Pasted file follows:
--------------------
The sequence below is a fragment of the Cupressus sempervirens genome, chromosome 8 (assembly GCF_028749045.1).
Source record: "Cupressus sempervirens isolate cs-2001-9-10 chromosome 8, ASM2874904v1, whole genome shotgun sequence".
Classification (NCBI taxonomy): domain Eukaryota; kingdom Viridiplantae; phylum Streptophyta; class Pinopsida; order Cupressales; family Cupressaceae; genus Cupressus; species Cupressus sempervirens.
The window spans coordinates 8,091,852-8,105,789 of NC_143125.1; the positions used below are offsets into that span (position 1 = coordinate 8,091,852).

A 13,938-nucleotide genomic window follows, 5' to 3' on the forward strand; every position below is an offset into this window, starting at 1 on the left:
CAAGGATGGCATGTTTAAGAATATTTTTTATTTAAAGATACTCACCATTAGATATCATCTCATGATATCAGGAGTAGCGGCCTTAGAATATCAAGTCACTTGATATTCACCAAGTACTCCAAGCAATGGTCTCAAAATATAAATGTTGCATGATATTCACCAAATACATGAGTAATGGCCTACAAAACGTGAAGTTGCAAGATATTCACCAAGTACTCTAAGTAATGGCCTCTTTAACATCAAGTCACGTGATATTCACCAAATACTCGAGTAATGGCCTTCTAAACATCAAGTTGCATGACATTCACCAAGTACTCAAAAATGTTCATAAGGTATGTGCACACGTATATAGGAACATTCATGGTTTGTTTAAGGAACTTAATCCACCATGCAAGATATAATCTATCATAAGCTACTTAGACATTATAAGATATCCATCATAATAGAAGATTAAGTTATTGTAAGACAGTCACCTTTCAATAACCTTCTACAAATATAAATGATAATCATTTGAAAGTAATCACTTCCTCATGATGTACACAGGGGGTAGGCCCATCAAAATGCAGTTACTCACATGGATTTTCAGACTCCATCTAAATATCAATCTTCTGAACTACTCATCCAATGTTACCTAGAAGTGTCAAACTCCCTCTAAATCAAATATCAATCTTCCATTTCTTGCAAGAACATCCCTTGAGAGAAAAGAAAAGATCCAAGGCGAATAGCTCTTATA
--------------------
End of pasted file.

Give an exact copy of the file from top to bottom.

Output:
The sequence below is a fragment of the Cupressus sempervirens genome, chromosome 8 (assembly GCF_028749045.1).
Source record: "Cupressus sempervirens isolate cs-2001-9-10 chromosome 8, ASM2874904v1, whole genome shotgun sequence".
Classification (NCBI taxonomy): domain Eukaryota; kingdom Viridiplantae; phylum Streptophyta; class Pinopsida; order Cupressales; family Cupressaceae; genus Cupressus; species Cupressus sempervirens.
The window spans coordinates 8,091,852-8,105,789 of NC_143125.1; the positions used below are offsets into that span (position 1 = coordinate 8,091,852).

A 13,938-nucleotide genomic window follows, 5' to 3' on the forward strand; every position below is an offset into this window, starting at 1 on the left:
CAAGGATGGCATGTTTAAGAATATTTTTTATTTAAAGATACTCACCATTAGATATCATCTCATGATATCAGGAGTAGCGGCCTTAGAATATCAAGTCACTTGATATTCACCAAGTACTCCAAGCAATGGTCTCAAAATATAAATGTTGCATGATATTCACCAAATACATGAGTAATGGCCTACAAAACGTGAAGTTGCAAGATATTCACCAAGTACTCTAAGTAATGGCCTCTTTAACATCAAGTCACGTGATATTCACCAAATACTCGAGTAATGGCCTTCTAAACATCAAGTTGCATGACATTCACCAAGTACTCAAAAATGTTCATAAGGTATGTGCACACGTATATAGGAACATTCATGGTTTGTTTAAGGAACTTAATCCACCATGCAAGATATAATCTATCATAAGCTACTTAGACATTATAAGATATCCATCATAATAGAAGATTAAGTTATTGTAAGACAGTCACCTTTCAATAACCTTCTACAAATATAAATGATAATCATTTGAAAGTAATCACTTCCTCATGATGTACACAGGGGGTAGGCCCATCAAAATGCAGTTACTCACATGGATTTTCAGACTCCATCTAAATATCAATCTTCTGAACTACTCATCCAATGTTACCTAGAAGTGTCAAACTCCCTCTAAATCAAATATCAATCTTCCATTTCTTGCAAGAACATCCCTTGAGAGAAAAGAAAAGATCCAAGGCGAATAGCTCTTATA